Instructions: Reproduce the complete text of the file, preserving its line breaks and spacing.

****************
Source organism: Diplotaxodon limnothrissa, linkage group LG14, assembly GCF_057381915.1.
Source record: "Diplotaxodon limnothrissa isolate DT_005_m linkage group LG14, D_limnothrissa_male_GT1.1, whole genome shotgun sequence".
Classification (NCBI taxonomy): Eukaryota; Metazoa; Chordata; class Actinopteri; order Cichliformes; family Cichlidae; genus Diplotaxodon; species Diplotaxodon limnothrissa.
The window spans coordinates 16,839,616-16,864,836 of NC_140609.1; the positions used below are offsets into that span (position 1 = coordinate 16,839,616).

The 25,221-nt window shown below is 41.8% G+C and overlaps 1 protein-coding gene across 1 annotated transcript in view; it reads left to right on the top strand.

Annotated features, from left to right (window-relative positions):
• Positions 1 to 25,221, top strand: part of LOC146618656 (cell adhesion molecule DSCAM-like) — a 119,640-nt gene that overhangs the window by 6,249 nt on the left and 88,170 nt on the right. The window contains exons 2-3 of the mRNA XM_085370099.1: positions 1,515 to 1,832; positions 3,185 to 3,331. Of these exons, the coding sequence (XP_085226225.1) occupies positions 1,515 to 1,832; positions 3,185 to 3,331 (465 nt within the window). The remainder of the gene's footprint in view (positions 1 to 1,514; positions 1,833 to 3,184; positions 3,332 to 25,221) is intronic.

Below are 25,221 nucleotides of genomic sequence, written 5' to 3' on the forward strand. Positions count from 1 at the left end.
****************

Source organism: Diplotaxodon limnothrissa, linkage group LG14, assembly GCF_057381915.1.
Source record: "Diplotaxodon limnothrissa isolate DT_005_m linkage group LG14, D_limnothrissa_male_GT1.1, whole genome shotgun sequence".
Classification (NCBI taxonomy): Eukaryota; Metazoa; Chordata; class Actinopteri; order Cichliformes; family Cichlidae; genus Diplotaxodon; species Diplotaxodon limnothrissa.
The window spans coordinates 16,839,616-16,864,836 of NC_140609.1; the positions used below are offsets into that span (position 1 = coordinate 16,839,616).

The 25,221-nt window shown below is 41.8% G+C and overlaps 1 protein-coding gene across 1 annotated transcript in view; it reads left to right on the top strand.

Annotated features, from left to right (window-relative positions):
• Positions 1 to 25,221, top strand: part of LOC146618656 (cell adhesion molecule DSCAM-like) — a 119,640-nt gene that overhangs the window by 6,249 nt on the left and 88,170 nt on the right. The window contains exons 2-3 of the mRNA XM_085370099.1: positions 1,515 to 1,832; positions 3,185 to 3,331. Of these exons, the coding sequence (XP_085226225.1) occupies positions 1,515 to 1,832; positions 3,185 to 3,331 (465 nt within the window). The remainder of the gene's footprint in view (positions 1 to 1,514; positions 1,833 to 3,184; positions 3,332 to 25,221) is intronic.

Below are 25,221 nucleotides of genomic sequence, written 5' to 3' on the forward strand. Positions count from 1 at the left end.